Thus, the input image signals obtained in the resolution as shown in FIG. 17(a) are subjected to interpolation arithmetic in the main and vertical directions to be outputted in the resolution as shown in FIG. 17(b), whereby obtained are the image signals as shown in FIG. 17(c).

FIG. 18 shows examples of input image signals (a) and output imge signals (b) which are subjected to the aforementioned interpolation. In FIG. 8, the ordinate indicates pitches in the main or vertical scanning direction and the abscissa indicates, e.g., density values. Performed in FIG. 18 is interpolation of four times, i.e., the ratio of the input resolution to the output resolution is 1:4, and it is clearly understood that the picture quality is smoothly improved.

(L) Another Example of Interpolation Circuit

FIG. 19 is a block diagram showing another example of the interpolation circuit. The interpolation circuit as shown in FIG. 19 basically functions similarly to that shown in FIG. 15, except for that the same first performs interpolation in the vertical scanning direction and then performs interpolation in the main scanning direction. In other words, the interpolation circuit as shown in FIG. 19 is different only in sequence of interpolation from that shown in FIG. 15, and the functional parts of both circuits are identical in structure and operation to each other. Therefore, the following description is made only on the sequence of interpolation, while the above description with reference to FIG. 15 is applied to the other components of the circuit as shown in FIG. 19.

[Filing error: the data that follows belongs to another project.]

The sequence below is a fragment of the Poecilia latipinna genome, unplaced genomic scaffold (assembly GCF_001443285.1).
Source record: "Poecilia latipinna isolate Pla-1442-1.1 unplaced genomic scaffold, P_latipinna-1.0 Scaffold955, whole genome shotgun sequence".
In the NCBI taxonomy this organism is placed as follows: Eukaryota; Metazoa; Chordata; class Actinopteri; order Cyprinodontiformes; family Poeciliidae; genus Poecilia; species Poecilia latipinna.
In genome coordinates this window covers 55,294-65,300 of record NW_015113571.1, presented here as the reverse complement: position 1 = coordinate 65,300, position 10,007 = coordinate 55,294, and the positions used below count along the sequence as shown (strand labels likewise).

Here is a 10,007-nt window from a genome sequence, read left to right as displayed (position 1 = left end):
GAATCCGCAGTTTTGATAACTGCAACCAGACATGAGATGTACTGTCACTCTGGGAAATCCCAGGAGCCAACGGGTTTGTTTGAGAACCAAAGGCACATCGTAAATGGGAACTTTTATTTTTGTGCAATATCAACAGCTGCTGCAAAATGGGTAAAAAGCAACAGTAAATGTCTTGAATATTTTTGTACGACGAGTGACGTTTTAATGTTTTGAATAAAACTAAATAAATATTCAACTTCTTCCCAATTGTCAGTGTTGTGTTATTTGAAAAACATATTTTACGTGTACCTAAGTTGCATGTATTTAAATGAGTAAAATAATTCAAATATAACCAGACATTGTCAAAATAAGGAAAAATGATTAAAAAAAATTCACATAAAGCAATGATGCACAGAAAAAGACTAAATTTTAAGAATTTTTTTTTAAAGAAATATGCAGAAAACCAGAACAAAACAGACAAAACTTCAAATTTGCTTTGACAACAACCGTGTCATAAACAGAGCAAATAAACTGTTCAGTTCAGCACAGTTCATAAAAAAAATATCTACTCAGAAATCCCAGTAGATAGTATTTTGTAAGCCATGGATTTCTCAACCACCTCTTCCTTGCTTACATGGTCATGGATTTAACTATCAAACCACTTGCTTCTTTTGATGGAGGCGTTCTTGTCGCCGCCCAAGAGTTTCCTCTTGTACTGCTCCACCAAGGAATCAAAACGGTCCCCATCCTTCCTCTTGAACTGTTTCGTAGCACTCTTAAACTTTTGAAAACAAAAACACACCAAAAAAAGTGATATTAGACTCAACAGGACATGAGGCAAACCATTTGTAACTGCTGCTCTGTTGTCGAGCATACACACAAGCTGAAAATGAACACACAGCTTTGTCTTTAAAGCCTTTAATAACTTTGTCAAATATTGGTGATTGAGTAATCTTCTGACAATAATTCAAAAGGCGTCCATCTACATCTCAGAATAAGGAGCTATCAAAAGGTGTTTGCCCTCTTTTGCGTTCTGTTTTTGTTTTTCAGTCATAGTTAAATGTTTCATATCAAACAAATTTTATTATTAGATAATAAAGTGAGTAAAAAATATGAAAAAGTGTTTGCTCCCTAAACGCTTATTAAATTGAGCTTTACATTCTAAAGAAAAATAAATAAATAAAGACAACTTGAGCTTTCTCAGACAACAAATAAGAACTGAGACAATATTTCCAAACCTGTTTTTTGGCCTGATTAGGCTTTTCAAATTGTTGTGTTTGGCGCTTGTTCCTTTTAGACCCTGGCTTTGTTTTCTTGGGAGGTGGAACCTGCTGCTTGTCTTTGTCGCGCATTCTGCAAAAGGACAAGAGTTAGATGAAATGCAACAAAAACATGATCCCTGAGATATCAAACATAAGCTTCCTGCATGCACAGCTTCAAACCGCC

In the interpolation circuit as shown in FIG. 19, first and second line memories 78' and 80' are adapted to alternately store input image signals from an A-D converter 74 line by line respectively. For example, it is assumed here that the signals A, B, C, . . . on the first line in FIG. 17(a) are written in the first line memory 79' and the signals D, E, F, . . . on the second line are written in the second line memory 80'. At this time, adders 88 perform interpolation arithmetic in the vertical scanning direction so that a data selector 89 sequentially outputs the signals A, B, . . . , (3A+D)/4, (3B+E)/4, . . . , (2A+2D)/4, (2B+2E)/4, . . . , and (A+3D)/4, (B+3E)/4, . . .